“The two most important days in your life are
the day you are born and the day you find out why.”
Most people don’t ponder these questions every day. But they come up at times, particularly in times of transition; where, after a relationship ends, after losing a job or retiring, or as a young person struggles to find a place in the world, earlier sources of meaning no longer work and a new focus for a sense of purpose is needed.
Few experience the level of challenge Viktor Frankl faced in a Nazi death camp, where he saw it possible, for some, to find a sense of resolve in the face of clear reason for despair. But, as people encounter any level of hardship, they look for ways of understanding what is happening, and they look for reasons to put effort into things that seem pointless or cause pain.
This challenge has been examined by existential philosophers and artists. The Myth of Sisyphus gives a central image (condemned to forever struggle to push a boulder up a hill; only to watch it then roll down to the bottom and have to push it up again) and a nihilist view, of ultimate meaninglessness, must be confronted. (In time, the Sun will burn out and Earth will cease to exist, and people we love will be dead. So, nothing we do can have lasting value.)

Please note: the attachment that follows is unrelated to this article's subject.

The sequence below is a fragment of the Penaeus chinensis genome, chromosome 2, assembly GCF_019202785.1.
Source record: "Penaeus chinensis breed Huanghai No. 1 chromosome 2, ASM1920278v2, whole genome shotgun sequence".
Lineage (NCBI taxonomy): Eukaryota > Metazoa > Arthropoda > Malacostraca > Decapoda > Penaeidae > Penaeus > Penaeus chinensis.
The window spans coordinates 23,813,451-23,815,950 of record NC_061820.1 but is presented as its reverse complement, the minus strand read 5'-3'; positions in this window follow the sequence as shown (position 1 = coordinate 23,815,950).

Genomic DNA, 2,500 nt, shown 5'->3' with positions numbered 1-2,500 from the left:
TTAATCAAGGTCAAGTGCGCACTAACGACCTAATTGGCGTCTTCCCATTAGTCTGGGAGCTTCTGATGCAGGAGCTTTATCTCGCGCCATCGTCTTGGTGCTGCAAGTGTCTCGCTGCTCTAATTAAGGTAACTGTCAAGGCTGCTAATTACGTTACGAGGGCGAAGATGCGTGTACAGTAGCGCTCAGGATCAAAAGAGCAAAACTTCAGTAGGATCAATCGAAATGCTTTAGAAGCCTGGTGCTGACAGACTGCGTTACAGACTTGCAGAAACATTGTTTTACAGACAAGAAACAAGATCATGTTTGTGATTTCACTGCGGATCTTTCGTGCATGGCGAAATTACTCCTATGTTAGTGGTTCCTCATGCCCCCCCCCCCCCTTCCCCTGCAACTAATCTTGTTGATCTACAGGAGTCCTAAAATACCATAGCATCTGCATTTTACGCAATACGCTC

Many people find meaning in helping others. (My life may not be important in the broad scope of history, but what I do matters to the people I love.)
Meaning can also be seen in the work one does, acting in moral ways, and efforts to social good.
As Paul Tillich described in “The Courage to Be”, finding meaning in a world that has no ultimate meaning is a challenge each person must to face. With no universal answer, part of the purpose/meaning of life is to find or accept or create a purpose for life.
Viktor Frankl – excerpts from “Man’s Search for Meaning”
Viktor Frankl – Youth in search of meaning (videotaped lecture, 4 minutes)
Paul Tillich – excerpts from “The Courage to Be”
New paths to purpose – for seniors